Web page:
Brazil is forcing power utilities to cut rates that manufacturers say are the fourth-highest in the world in a bid to boost competitiveness.
President Dilma Rousseff said today that businesses could see their electricity bills fall by more than the 28 percent previously announced as part of her plan unveiled today to renew existing licenses of power companies including Companhia Energetica de Sao Paulo and Centrais Eletricas Brasileiras SA.
“The time has come to give back to society the benefits for paying for investments through a lower, just and balanced tariff,” Rousseff told executives from the energy industry at an event in Brasilia. “Cheaper energy means lower production cost and more resources for investments.”
As growth in Latin America’s biggest economy has flagged, Rousseff’s administration has been shifting its focus from stimulating consumer demand to attacking the high costs of business that have long deterred investment. Today’s energy reduction plan is part of a “new phase” of Brazil’s development that also include payroll tax cuts for select industries and the auctioning of licenses to manage roads, railways, ports and airports, Rousseff said.
Lower utility rates will also help Rousseff tame inflation, which has remained above the government’s 4.5 percent target since September 2010. Finance Minister Guido Mantega said today that the cut in electricity costs for households and businesses will shave between 0.5 and 1 percentage point off inflation starting next year.
Power generators and distributors fell as investors bet that the license renewal terms offered by regulators will be unfavorable.
Cia. Energetica de Minas Gerais, Brazil’s largest utility by market value, fell 1.5 percent to 34.57 reais at 12:11 p.m. in Sao Paulo. State-run power generator and distributor Centrais Eletricas Brasileiras, better known as Eletrobras, fell 1.2 percent and Cia. Energetica de Sao Paulo fell 0.3 percent.
“The market already absorbed a good part of the negative expectations, but an additional drop in stock prices is possible,” Marcos Severine, utilities analyst at Banco Itau, said in a telephone interview from Sao Paulo. “We have to wait to see the parameters of these projects.”
Still, analysts are divided on how the policies will affect companies’ bottom lines. Marcio Loureiro, senior equity analyst at Votorantim Ctvm Ltda, said the measures weren’t as severe as the energy sector had expected.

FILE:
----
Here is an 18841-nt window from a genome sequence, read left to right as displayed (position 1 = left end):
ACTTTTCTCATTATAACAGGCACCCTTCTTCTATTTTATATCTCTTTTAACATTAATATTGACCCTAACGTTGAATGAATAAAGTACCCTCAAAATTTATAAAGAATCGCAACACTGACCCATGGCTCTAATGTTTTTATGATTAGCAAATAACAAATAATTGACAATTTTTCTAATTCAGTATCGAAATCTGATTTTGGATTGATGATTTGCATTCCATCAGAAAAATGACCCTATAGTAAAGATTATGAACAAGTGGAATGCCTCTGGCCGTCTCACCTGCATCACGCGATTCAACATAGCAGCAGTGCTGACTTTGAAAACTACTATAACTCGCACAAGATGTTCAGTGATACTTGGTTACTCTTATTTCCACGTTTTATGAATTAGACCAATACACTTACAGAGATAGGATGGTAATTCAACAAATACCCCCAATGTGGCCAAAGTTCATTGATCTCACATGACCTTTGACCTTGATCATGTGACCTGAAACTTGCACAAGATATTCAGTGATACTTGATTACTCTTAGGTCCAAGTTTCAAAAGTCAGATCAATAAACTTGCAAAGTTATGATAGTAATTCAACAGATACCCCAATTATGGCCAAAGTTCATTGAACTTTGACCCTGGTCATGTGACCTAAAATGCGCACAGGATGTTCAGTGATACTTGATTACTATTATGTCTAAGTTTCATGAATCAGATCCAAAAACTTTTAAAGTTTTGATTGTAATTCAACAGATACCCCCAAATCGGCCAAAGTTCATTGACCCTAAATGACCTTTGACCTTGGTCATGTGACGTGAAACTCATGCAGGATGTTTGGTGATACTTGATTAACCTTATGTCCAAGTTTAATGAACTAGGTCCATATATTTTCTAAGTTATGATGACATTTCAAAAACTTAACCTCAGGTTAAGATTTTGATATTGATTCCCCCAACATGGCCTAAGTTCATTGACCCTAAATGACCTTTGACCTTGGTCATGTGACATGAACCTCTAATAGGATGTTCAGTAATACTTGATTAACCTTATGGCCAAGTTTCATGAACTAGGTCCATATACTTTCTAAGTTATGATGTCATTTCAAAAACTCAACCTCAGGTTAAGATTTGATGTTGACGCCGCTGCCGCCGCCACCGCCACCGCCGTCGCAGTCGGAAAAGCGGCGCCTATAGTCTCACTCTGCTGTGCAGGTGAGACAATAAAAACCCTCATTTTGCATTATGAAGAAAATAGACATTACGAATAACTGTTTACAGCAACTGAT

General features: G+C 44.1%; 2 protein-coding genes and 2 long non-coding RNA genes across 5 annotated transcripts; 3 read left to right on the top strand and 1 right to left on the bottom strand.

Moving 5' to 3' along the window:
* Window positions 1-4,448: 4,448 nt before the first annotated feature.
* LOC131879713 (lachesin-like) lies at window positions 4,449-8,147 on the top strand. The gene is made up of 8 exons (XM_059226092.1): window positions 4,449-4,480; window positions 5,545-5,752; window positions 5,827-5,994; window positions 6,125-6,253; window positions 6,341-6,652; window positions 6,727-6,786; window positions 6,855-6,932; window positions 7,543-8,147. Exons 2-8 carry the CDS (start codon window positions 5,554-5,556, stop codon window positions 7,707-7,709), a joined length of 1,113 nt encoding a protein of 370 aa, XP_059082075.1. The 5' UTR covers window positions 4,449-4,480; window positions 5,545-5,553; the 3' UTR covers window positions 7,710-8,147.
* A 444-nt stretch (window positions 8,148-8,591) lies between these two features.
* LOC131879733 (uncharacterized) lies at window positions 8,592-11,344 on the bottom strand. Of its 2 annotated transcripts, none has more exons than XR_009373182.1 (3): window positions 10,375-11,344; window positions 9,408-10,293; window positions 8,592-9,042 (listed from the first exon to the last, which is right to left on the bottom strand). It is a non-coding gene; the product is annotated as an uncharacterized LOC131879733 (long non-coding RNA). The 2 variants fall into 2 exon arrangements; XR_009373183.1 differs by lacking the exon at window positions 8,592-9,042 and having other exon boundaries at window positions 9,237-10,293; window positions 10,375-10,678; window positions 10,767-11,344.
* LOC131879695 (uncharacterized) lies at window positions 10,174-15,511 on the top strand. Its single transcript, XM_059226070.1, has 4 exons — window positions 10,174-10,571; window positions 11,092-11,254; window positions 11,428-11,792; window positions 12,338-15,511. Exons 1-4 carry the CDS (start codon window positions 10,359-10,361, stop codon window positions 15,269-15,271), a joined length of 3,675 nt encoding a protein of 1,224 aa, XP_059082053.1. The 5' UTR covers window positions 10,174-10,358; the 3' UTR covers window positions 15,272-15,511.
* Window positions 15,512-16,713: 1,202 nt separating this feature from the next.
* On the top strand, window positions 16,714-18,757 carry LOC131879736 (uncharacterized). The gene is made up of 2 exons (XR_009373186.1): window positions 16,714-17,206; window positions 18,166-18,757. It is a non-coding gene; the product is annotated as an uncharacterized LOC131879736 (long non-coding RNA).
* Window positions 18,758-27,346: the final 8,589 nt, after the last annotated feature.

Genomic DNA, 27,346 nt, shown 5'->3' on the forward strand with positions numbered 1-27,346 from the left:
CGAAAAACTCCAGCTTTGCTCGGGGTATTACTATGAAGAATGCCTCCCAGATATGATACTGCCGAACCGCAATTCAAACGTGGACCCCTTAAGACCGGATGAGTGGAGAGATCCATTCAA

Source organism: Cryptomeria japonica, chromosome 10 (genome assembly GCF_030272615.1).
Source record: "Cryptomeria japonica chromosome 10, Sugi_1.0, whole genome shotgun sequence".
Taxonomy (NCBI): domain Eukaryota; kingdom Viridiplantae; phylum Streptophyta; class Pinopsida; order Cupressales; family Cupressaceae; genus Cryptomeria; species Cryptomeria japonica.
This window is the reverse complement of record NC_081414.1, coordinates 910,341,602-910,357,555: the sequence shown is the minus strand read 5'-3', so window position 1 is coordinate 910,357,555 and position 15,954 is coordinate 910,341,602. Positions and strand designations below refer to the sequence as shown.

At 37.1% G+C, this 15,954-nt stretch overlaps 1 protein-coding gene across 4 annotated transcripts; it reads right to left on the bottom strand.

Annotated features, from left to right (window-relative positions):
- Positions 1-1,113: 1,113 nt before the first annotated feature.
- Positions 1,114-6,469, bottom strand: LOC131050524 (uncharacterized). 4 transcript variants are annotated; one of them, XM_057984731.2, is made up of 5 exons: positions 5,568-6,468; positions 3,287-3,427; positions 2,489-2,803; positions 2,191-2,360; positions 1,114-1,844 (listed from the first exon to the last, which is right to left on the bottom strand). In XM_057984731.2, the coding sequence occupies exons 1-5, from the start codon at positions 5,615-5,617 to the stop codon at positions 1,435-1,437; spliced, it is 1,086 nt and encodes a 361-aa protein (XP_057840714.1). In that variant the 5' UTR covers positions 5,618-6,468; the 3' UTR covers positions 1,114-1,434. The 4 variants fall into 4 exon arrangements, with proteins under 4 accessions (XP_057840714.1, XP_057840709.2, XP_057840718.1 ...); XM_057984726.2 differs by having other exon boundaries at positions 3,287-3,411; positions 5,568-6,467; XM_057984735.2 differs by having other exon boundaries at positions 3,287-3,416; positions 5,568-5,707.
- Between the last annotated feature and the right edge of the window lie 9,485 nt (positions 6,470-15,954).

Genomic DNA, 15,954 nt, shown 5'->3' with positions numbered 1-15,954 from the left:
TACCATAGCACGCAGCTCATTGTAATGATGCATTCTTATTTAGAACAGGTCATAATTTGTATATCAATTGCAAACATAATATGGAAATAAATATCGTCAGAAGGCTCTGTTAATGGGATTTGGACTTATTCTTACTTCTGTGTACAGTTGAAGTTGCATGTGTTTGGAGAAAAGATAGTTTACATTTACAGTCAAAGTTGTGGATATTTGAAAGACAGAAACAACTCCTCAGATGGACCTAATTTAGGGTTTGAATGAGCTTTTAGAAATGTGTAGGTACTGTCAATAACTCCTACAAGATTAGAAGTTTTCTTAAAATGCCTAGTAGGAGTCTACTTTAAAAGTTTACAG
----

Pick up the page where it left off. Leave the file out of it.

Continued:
“Company results could fall a bit, but nothing that is outside their investment plans,” he said by telephone from Sao Paulo.
Energy Minister Edison Lobao said companies that haven’t paid off required investments under existing licenses will be compensated.
Rousseff, in a nationally televised address to commemorate Brazil’s Independence Day last week, outlined her goal of reducing power rates by 16 percent for households and as much as 28 percent for larger consumers and manufacturers. Today, she said that the cost reductions, which will come about through tax breaks, could be even larger after regulators conclude a study of the industry’s performance.
Contracts affecting about 20 percent of Brazil’s energy generation and that are set to expire by 2017 will be renewed under the plan, she said. Companies that don’t accept the new terms offered by the government will have their concessions re-auctioned.
The main goal is to heighten the competitiveness of Brazilian manufacturers, who have lost market share to cheaper imports as a result of currency gains and rising labor costs in recent years, and more recently from weaker domestic and international demand. While industrial production expanded 0.3 percent in July, it’s still down 3.7 percent this year.
The cut on taxes charged consumers and the plans to maintain public investments in the industry will cost the government 3.3 billion reais a year, Treasury Secretary Arno Augustin said.
Today’s announcement “shows that industry requests had echo in the government,” Franklin Feder, Chief Executive Officer for Alcoa Inc. in Latin America, told reporters at today’s event.
Brazil’s industry pays an average of 330 reais ($162) per megawatt-hour, the fourth-highest rate in the world, according to the National Industry Confederation.
Benjamin Steinbruch, president of Sao Paulo-based steelmaker Cia. Siderurgica Nacional, said on Aug. 15 that a 10 to 20 percent reduction of electricity rates would be insufficient compared to much lower rates in the U.S. and China.
“Brazil is an expensive country,” he said Aug. 15.
Feder told reporters that with the rate cuts announced today Brazil’s production costs will be moving closer to the world average. He added that “it’s still early to guarantee Alcoa’s investments in the country.”